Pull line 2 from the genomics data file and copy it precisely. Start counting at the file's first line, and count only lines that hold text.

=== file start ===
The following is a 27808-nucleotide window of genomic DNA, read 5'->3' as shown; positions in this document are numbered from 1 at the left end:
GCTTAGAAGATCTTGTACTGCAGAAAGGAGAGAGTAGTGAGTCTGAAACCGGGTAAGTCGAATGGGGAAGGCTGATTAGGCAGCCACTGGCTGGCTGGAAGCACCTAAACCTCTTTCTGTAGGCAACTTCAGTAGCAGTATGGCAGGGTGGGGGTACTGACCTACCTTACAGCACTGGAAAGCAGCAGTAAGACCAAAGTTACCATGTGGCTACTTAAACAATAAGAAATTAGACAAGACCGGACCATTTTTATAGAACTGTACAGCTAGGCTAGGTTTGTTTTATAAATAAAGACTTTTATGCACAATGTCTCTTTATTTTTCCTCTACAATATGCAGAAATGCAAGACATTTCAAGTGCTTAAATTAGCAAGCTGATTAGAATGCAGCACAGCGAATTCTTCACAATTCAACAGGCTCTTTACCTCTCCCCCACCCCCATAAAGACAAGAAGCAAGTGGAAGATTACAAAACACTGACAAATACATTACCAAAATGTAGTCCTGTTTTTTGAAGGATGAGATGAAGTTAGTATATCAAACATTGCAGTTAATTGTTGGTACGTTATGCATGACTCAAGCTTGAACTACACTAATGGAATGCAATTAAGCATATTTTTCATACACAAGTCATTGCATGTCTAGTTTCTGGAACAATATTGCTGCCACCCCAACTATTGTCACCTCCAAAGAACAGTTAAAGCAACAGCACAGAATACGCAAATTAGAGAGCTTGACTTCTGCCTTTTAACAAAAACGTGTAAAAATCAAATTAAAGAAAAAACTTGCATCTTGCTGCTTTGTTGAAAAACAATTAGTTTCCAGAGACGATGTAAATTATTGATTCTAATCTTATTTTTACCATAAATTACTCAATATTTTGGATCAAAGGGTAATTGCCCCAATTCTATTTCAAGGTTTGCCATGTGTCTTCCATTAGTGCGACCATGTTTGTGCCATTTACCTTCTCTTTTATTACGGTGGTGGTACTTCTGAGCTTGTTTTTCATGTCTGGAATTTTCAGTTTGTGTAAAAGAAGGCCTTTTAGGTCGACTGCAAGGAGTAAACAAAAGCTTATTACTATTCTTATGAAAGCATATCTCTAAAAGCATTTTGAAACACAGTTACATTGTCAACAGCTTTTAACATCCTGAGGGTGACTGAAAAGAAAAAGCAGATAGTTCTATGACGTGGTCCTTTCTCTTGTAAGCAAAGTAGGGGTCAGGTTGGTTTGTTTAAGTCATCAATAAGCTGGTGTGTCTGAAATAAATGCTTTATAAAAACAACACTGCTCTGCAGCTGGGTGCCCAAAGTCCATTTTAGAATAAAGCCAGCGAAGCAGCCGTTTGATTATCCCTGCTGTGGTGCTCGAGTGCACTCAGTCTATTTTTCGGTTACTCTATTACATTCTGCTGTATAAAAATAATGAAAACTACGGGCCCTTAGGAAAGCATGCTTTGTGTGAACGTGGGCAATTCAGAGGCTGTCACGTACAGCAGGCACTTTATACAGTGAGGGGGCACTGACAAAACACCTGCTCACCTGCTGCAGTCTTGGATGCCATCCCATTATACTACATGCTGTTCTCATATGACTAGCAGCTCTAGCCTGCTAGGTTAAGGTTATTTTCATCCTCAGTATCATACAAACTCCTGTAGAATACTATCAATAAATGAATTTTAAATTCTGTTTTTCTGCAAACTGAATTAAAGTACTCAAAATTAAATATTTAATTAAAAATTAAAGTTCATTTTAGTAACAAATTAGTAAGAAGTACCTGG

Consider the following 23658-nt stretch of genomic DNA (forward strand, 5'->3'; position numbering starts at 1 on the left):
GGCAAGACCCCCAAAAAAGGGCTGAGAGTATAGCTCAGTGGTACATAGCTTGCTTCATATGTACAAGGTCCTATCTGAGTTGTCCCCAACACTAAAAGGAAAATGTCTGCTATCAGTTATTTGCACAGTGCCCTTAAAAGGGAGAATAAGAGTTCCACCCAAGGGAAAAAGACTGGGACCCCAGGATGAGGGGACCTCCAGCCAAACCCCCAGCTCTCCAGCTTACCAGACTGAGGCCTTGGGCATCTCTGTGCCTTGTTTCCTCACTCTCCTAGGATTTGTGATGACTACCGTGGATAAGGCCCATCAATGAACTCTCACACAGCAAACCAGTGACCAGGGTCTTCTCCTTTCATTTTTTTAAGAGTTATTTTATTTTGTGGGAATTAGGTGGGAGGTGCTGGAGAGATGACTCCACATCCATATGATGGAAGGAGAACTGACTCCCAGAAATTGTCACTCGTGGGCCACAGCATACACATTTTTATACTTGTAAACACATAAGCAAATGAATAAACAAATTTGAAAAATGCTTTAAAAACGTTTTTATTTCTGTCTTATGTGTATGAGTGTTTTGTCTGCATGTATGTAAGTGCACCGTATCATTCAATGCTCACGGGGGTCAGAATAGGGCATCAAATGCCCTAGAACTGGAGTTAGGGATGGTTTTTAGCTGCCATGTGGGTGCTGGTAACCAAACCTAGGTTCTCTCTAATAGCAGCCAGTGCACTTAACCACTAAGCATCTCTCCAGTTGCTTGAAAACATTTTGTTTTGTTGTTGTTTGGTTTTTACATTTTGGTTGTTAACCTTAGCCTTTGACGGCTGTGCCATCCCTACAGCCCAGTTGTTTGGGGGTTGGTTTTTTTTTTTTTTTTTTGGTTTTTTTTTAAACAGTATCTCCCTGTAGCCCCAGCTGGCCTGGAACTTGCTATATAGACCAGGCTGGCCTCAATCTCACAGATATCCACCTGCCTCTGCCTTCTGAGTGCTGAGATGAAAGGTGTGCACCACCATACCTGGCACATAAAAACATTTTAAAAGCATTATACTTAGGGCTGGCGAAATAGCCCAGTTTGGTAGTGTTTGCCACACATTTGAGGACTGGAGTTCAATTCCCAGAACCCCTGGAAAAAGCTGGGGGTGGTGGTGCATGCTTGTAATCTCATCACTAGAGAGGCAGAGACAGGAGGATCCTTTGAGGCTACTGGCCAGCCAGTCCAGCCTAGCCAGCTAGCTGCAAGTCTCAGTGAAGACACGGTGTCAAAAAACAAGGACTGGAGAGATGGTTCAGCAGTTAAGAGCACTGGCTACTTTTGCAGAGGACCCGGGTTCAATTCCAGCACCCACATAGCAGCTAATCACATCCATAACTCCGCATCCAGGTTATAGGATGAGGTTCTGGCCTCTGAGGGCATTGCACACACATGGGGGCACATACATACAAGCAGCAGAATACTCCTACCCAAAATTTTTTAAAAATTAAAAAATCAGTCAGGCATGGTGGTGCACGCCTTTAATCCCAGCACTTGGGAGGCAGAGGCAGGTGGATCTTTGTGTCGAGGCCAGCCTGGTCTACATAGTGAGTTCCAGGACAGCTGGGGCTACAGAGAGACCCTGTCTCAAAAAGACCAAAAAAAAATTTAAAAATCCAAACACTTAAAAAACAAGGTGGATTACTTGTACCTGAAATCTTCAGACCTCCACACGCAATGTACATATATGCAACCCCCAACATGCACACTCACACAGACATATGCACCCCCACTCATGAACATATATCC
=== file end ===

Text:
GCTTAGAAGATCTTGTACTGCAGAAAGGAGAGAGTAGTGAGTCTGAAACCGGGTAAGTCGAATGGGGAAGGCTGATTAGGCAGCCACTGGCTGGCTGGAAGCACCTAAACCTCTTTCTGTAGGCAACTTCAGTAGCAGTATGGCAGGGTGGGGGTACTGACCTACCTTACAGCACTGGAAAGCAGCAGTAAGACCAAAGTTACCATGTGGCTACTTAAACAATAAGAAATTAGACAAGACCGGACCATTTTTATAGAACTGTACAGCTAGGCTAGGTTTGTTTTATAAATAAAGACTTTTATGCACAATGTCTCTTTATTTTTCCTCTACAATATGCAGAAATGCAAGACATTTCAAGTGCTTAAATTAGCAAGCTGATTAGAATGCAGCACAGCGAATTCTTCACAATTCAACAGGCTCTTTACCTCTCCCCCACCCCCATAAAGACAAGAAGCAAGTGGAAGATTACAAAACACTGACAAATACATTACCAAAATGTAGTCCTGTTTTTTGAAGGATGAGATGAAGTTAGTATATCAAACATTGCAGTTAATTGTTGGTACGTTATGCATGACTCAAGCTTGAACTACACTAATGGAATGCAATTAAGCATATTTTTCATACACAAGTCATTGCATGTCTAGTTTCTGGAACAATATTGCTGCCACCCCAACTATTGTCACCTCCAAAGAACAGTTAAAGCAACAGCACAGAATACGCAAATTAGAGAGCTTGACTTCTGCCTTTTAACAAAAACGTGTAAAAATCAAATTAAAGAAAAAACTTGCATCTTGCTGCTTTGTTGAAAAACAATTAGTTTCCAGAGACGATGTAAATTATTGATTCTAATCTTATTTTTACCATAAATTACTCAATATTTTGGATCAAAGGGTAATTGCCCCAATTCTATTTCAAGGTTTGCCATGTGTCTTCCATTAGTGCGACCATGTTTGTGCCATTTACCTTCTCTTTTATTACGGTGGTGGTACTTCTGAGCTTGTTTTTCATGTCTGGAATTTTCAGTTTGTGTAAAAGAAGGCCTTTTAGGTCGACTGCAAGGAGTAAACAAAAGCTTATTACTATTCTTATGAAAGCATATCTCTAAAAGCATTTTGAAACACAGTTACATTGTCAACAGCTTTTAACATCCTGAGGGTGACTGAAAAGAAAAAGCAGATAGTTCTATGACGTGGTCCTTTCTCTTGTAAGCAAAGTAGGGGTCAGGTTGGTTTGTTTAAGTCATCAATAAGCTGGTGTGTCTGAAATAAATGCTTTATAAAAACAACACTGCTCTGCAGCTGGGTGCCCAAAGTCCATTTTAGAATAAAGCCAGCGAAGCAGCCGTTTGATTATCCCTGCTGTGGTGCTCGAGTGCACTCAGTCTATTTTTCGGTTACTCTATTACATTCTGCTGTATAAAAATAATGAAAACTACGGGCCCTTAGGAAAGCATGCTTTGTGTGAACGTGGGCAATTCAGAGGCTGTCACGTACAGCAGGCACTTTATACAGTGAGGGGGCACTGACAAAACACCTGCTCACCTGCTGCAGTCTTGGATGCCATCCCATTATACTACATGCTGTTCTCATATGACTAGCAGCTCTAGCCTGCTAGGTTAAGGTTATTTTCATCCTCAGTATCATACAAACTCCTGTAGAATACTATCAATAAATGAATTTTAAATTCTGTTTTTCTGCAAACTGAATTAAAGTACTCAAAATTAAATATTTAATTAAAAATTAAAGTTCATTTTAGTAACAAATTAGTAAGAAGTACCTGG